Recognize that giving a consistent voice to your healthcare team and patients is only the beginning. What your organization does with this feedback makes or breaks the process. There’s a general tendency to focus only on negative feedback. While addressing recurring friction points is important, provider feedback can also help you identify and understand trends that can inform future business decisions. Remember to look for positive feedback and celebrate the small wins. Sharing wins across the organization can help healthcare workers feel more connected to their work and help them see the value of their efforts.

Reassess Your Technology

Your strategy is in place. You’re listening to your healthcare workers and patients. Now it’s time to look at the technology supporting your efforts. Most healthcare organizations use legacy tools that build up over time, leading to mounting inefficiencies as a result of overlapping functionality and increased strain on the budgets used to manage these technology investments. This increases the risk of misalignment with user expectations as the healthcare landscape evolves into one where users have a greater affinity for digital engagement (e.g., making appointments online vs calling).

First, consider the value of your current technology when considering your new strategy goals. Your current investment is likely underutilized. When you find the value of a specific technology isn’t understood or recognized, frame it as an opportunity to consolidate your efforts for better value.

To get insights into the UX of data for your organization, engage providers in the transformation process and solicit their feedback on what works well and what doesn’t.

To take full advantage of existing and new technologies, you must have your data in order. Prioritize efforts to clean and centralize data while considering the User Experience (UX) of data. How is data served to its end users? As you think about the UX of data, you’ll want to know:

  • Is the data presented in real-time and in a format that’s easy for providers to glean insights from within their regular workflow? If not, you’ll likely see deepening inefficiency and a heavier burden placed on providers, which can lead to dissatisfaction. Ultimately, users are less likely to adopt new practices if the data isn’t easily accessible and usable, resulting in your technology operating as a cost center. To get insights into the UX of data for your organization, use this opportunity to engage providers in the process and solicit their feedback on what works well and what doesn’t.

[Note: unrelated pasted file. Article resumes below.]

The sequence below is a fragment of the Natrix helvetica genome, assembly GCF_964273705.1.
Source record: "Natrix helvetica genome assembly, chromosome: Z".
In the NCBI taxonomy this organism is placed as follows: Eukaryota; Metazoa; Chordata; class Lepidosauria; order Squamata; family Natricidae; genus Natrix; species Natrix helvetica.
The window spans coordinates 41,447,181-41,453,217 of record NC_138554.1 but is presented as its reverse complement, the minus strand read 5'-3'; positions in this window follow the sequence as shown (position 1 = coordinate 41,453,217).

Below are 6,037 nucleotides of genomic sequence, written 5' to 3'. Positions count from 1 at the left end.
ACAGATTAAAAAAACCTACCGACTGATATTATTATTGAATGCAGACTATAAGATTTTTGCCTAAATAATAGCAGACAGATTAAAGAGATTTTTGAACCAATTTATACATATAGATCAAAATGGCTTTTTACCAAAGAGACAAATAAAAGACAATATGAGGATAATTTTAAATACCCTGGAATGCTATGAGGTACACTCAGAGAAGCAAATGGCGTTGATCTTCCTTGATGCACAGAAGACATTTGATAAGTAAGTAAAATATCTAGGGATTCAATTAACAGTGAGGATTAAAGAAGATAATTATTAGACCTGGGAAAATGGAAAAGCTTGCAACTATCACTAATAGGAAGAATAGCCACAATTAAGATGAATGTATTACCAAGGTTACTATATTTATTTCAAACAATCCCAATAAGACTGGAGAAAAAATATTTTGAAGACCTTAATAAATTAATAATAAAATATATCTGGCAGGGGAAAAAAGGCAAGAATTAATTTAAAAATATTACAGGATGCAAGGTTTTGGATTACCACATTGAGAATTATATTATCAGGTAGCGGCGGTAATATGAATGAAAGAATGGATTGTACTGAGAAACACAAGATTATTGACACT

You also need to examine your technology through the lens of Artificial Intelligence (AI). Healthcare organizations and workers are keen to see how they can incorporate AI into their work. Considering the extent of burnout, it would be valuable to explore utilizing AI to minimize the administrative burden and data overload that providers routinely encounter in serving their end users, the patients. For example, providers might use Artificial Intelligence to automate manual tasks that don’t require human eyes. New tools will free up time for providers and give them more face time with patients, which ultimately leads to a more positive patient experience.

To reduce the risk of burnout, consider using AI to minimize the administrative burden and data overload that providers routinely encounter in serving their patients.

Another area to explore is how AI might work within the clinical workflow. Some providers have shown interest in leveraging AI for data consumption, surfacing insights in a fraction of the time and reducing the risk of human error (e.g., missing an important data point due to the sheer volume of data required). Leveraging Artificial Intelligence in this manner would be a significant undertaking and would require upfront training of the AI model. In addition, this type of application raises questions about the role of AI and how legal and regulatory frameworks for this industry will need to adapt to address it. Healthcare organizations must stay on top of this evolving landscape to ensure compliance.

The Path Forward to Clinician Experiences that Drive Better Patient Experiences

Healthcare shortages will remain a significant national crisis in 2024 and beyond. Hospitals and health systems that keep their healthcare workers and clinicians at the heart of their strategy will buck this trend. Listen to these important voices, recognize their value, and collaborate on a roadmap moving forward that informs a strategy centered on understanding. Make it a priority to understand the value of your technology and be willing to part ways with legacy tools that continue to operate as a cost center. Make your data work to your advantage and keep a keen eye on ways Artificial Intelligence (AI) can help you advance your employee and patient experience improvement agenda.

At the end of the day, everything comes back to quality experiences. Our healthcare workers made their mark by enduring traumatizing experiences during the pandemic and putting their needs and safety aside to care for us. Now is the time to prioritize their experiences and recognize their value! Hospitals and health systems that do this will deliver better care and drive better experiences for employees and patients.

Are you ready to take your healthcare provider experience to the next level? Are you ready to use it to create better care experiences for your patients? Together, BlastX Consulting can help your hospital or healthcare system build better experiences that create sustained value and impact. It all starts with a conversation. Let’s talk on LinkedIn.